National Newswatch
National Opinion Centre

At a town hall meeting in January 2017, Prime Minister Trudeau responded to a question on the expensive toll to cross the federally-owned Confederation Bridge connecting Prince Edward Island to Canada by committing to “look at what can be done to make sure that people are able to travel freely, travel efficiently, and openly across this country at modest costs.”

Two years later, Prince Edward Islanders are wondering when that commitment will be honoured, and those “modest costs” will be implemented.

Since that town hall, tolls on Confederation Bridge have steadily risen, and now stand at $47.75. Meanwhile the Champlain Bridge in Montreal, also owned by the Government of Canada, is nearing completion with not a toll booth in sight, because during the 2015 federal election campaign, Justin Trudeau committed to cancelling its toll. The original purpose of that toll was, in the words of the 2014 federal budget, to “recover the cost of construction and pay for operating and maintenance costs. . .  limiting the exposure of Canadian taxpayers to ongoing costs.”

The feeling among many Islanders is that the prime minister has favoured one part of the country by eliminating the toll in one region and not the other, and they question why Canadians are being treated differently depending on where they live. To cancel the proposed toll on the new Champlain Bridge while leaving the Confederation Bridge toll untouched does not help to disabuse Islanders of that notion.

What are Islanders to think? Having accepted that the only way to achieve a bridge replacing the weather-dependent ferries connecting the province to their fellow Canadians was to pay tolls, they now discover that the rules have been changed.Today, they are faced with the multi-billion dollar Champlain Bridge that will not only be toll free, but will also be constructed, operated and maintained at the federal government’s expense. Suddenly a bridge that was to have a toll – which, by the way, was to have been but a fraction of the one for Confederation Bridge – is now to charge no toll whatsoever. Where is the fairness in that?

In response, Prime Minister Trudeau justified removing the planned tolls on Champlain Bridge by arguing that it was replacing an existing bridge that does not charge tolls.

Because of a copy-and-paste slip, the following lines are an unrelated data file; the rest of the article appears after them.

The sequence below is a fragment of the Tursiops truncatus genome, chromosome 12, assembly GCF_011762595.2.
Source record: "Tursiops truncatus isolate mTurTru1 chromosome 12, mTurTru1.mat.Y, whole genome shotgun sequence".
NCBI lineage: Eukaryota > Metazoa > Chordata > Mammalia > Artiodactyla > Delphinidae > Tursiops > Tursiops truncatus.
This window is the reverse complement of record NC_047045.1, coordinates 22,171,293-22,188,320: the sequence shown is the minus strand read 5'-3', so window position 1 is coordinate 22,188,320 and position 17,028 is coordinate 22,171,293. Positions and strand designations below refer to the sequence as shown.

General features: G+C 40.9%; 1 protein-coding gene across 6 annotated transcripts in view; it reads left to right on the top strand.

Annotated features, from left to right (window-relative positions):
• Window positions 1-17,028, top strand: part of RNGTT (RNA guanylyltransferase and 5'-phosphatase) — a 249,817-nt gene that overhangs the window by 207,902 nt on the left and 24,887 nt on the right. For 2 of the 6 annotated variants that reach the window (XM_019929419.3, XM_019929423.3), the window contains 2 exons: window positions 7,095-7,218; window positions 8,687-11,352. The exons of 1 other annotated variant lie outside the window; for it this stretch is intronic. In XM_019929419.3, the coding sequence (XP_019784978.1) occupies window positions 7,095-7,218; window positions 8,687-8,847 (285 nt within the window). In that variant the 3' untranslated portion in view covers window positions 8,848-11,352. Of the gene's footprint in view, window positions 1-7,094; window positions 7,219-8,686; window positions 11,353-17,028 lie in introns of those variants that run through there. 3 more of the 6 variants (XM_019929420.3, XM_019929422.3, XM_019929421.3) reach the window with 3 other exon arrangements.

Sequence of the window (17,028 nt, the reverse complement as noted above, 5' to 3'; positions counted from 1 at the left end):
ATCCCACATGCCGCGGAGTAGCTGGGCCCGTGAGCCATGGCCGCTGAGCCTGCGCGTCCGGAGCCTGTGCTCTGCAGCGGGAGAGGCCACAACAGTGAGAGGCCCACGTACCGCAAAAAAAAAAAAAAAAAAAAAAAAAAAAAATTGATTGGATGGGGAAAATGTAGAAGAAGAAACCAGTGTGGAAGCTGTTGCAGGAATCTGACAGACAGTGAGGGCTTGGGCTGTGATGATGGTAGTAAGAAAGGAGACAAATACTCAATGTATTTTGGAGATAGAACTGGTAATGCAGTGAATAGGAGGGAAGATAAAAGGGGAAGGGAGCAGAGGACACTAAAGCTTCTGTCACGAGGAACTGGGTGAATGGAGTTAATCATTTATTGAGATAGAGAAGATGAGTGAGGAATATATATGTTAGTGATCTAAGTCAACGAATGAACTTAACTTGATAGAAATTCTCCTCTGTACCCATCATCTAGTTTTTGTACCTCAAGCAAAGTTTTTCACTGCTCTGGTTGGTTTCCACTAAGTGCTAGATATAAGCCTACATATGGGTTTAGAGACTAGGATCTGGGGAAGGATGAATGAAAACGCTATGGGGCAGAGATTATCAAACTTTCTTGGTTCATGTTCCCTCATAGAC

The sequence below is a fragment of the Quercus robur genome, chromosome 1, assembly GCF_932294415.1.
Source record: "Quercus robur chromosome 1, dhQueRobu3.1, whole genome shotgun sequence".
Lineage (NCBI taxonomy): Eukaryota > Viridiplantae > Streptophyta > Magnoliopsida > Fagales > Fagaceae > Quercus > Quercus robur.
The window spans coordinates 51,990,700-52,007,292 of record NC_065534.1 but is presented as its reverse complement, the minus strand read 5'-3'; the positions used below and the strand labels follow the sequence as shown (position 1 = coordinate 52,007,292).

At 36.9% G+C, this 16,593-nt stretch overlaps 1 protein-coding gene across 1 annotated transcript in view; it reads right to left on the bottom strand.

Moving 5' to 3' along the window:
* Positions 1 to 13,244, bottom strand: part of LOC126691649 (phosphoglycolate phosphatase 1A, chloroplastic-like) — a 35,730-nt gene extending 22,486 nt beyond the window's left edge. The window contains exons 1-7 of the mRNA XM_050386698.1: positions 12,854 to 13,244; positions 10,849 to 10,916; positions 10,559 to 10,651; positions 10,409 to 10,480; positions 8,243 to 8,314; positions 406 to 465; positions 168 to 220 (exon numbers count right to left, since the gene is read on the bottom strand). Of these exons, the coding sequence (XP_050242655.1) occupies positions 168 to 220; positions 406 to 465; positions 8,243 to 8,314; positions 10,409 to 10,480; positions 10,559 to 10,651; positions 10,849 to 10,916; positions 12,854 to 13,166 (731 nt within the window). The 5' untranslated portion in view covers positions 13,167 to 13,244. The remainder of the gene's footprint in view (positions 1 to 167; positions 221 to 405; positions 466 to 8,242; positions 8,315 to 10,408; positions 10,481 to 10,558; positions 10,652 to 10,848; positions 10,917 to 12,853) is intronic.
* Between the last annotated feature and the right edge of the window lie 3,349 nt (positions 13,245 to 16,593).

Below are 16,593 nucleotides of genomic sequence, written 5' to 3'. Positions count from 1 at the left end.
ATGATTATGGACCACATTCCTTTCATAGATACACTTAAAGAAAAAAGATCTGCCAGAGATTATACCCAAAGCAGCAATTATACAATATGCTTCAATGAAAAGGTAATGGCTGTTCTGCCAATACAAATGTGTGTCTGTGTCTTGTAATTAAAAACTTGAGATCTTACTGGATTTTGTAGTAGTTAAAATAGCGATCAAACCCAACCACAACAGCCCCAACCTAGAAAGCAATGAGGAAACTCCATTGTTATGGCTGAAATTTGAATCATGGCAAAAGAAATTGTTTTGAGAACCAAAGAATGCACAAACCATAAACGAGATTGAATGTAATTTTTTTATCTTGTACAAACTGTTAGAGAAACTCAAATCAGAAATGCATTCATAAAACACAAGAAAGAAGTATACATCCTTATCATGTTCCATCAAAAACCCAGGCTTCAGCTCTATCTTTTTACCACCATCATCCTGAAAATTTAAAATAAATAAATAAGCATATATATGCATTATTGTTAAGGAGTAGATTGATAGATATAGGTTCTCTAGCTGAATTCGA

There are two counterarguments to such a claim. Firstly, for almost half of its existence, the original Champlain Bridge did indeed charge a toll, which was not lifted until 1990. Perhaps if the new Champlain Bridge also charged tolls for the first 28 years of its useful life, Islanders would no longer find the situation objectionable.

But more fundamentally, for Islanders, the idea that the new Champlain Bridge is a “replacement bridge” is a distinction without a difference. Every bridge is a replacement for what came before, be that an older bridge, a ferry, or a lengthy alternate route. In the case of the link between Prince Edward Island and the rest of Canada, it was initially a steamer during the summer and iceboats in winter. Later, they were replaced by a year-round ferry, which in turn was replaced by Confederation Bridge and the seasonal ferry we have now. As time and technology advanced, the nature of that link evolved as one mode was “replaced” by another.

Just as the new Champlain Bridge will replace its predecessor, so did Confederation Bridge replace the link that had previously existed.

The simple truth is, the Champlain Bridge will be toll free as a result of political calculation. It was certainly not based on any financial consideration. Everything else is mere justification after the fact.

Treating Canadians differently depending on where they live, in addition to being grossly unfair, increases regional alienation by pitting citizens in different provinces against each other.

It is time for Prime Minister Trudeau to show leadership and reduce this strain on national unity by fixing the toll problem.

Percy Downe is a Senator from Charlottetown.

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